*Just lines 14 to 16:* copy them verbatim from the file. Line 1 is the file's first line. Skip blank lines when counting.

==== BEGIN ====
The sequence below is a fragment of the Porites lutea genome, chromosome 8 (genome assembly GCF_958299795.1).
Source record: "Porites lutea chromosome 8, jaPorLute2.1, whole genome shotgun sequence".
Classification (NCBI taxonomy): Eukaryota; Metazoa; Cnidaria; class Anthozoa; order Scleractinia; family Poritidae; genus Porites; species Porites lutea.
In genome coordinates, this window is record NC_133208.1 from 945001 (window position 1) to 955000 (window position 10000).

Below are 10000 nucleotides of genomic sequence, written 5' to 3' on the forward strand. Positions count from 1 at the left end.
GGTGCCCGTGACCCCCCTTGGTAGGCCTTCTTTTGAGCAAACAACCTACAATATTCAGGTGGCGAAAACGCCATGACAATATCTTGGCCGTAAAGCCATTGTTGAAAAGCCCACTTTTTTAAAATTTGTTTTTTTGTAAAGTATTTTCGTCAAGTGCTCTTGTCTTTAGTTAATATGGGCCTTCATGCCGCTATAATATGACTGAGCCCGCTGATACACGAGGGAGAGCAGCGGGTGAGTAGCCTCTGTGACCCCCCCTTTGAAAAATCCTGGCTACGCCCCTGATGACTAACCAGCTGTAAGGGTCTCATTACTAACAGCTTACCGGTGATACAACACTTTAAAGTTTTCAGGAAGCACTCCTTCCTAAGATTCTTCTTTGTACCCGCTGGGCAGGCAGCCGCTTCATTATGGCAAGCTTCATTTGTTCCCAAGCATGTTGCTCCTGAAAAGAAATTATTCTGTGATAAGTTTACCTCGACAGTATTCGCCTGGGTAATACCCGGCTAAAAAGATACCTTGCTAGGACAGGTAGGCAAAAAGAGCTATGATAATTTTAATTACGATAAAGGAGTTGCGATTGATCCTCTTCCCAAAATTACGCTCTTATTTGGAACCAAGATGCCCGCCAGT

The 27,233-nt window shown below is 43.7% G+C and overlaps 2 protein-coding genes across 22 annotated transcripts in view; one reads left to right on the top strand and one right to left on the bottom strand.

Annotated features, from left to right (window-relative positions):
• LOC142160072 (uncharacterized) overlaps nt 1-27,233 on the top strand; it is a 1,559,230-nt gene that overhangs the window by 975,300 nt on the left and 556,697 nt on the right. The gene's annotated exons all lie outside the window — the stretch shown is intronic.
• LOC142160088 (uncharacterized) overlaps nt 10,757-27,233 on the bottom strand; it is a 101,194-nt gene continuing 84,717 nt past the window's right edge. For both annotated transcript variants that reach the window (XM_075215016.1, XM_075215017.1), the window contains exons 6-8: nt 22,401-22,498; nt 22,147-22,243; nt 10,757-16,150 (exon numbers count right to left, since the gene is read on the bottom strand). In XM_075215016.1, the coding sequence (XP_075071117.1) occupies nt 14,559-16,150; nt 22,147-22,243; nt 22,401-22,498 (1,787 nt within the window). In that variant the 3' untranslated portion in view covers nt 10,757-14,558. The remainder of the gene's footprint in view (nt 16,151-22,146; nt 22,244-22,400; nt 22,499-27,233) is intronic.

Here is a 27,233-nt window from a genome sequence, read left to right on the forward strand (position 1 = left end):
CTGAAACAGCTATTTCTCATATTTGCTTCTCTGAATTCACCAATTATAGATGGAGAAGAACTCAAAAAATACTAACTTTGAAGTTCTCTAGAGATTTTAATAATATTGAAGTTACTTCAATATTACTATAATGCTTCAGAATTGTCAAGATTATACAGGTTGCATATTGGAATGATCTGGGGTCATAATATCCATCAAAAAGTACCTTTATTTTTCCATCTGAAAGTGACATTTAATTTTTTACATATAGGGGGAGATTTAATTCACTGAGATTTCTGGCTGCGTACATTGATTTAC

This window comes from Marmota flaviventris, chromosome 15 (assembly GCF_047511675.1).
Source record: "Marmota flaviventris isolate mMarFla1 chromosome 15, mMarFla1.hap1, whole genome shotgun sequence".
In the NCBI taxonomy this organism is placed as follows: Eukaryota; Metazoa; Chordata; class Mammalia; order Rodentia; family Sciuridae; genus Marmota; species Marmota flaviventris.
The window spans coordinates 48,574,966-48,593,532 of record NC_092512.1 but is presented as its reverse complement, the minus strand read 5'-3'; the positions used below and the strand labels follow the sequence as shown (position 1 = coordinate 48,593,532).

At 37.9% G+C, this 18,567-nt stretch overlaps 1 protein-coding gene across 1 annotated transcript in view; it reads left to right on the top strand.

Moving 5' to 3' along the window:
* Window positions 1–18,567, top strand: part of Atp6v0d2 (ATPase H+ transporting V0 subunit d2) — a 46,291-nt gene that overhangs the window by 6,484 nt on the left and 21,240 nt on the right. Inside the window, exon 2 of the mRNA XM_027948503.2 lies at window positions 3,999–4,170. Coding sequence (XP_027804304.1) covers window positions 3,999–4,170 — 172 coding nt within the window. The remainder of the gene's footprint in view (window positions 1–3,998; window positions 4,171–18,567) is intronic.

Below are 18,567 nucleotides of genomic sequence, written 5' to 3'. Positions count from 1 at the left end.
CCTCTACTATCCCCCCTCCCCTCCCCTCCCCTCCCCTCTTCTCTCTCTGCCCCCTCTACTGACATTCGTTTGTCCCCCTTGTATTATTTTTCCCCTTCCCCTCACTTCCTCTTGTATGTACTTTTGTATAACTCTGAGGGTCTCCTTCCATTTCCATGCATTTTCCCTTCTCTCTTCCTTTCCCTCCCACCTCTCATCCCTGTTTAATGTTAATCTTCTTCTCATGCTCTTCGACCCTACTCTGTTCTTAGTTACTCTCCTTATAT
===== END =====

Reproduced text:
Source record: "Marmota flaviventris isolate mMarFla1 chromosome 15, mMarFla1.hap1, whole genome shotgun sequence".
In the NCBI taxonomy this organism is placed as follows: Eukaryota; Metazoa; Chordata; class Mammalia; order Rodentia; family Sciuridae; genus Marmota; species Marmota flaviventris.
The window spans coordinates 48,574,966-48,593,532 of record NC_092512.1 but is presented as its reverse complement, the minus strand read 5'-3'; the positions used below and the strand labels follow the sequence as shown (position 1 = coordinate 48,593,532).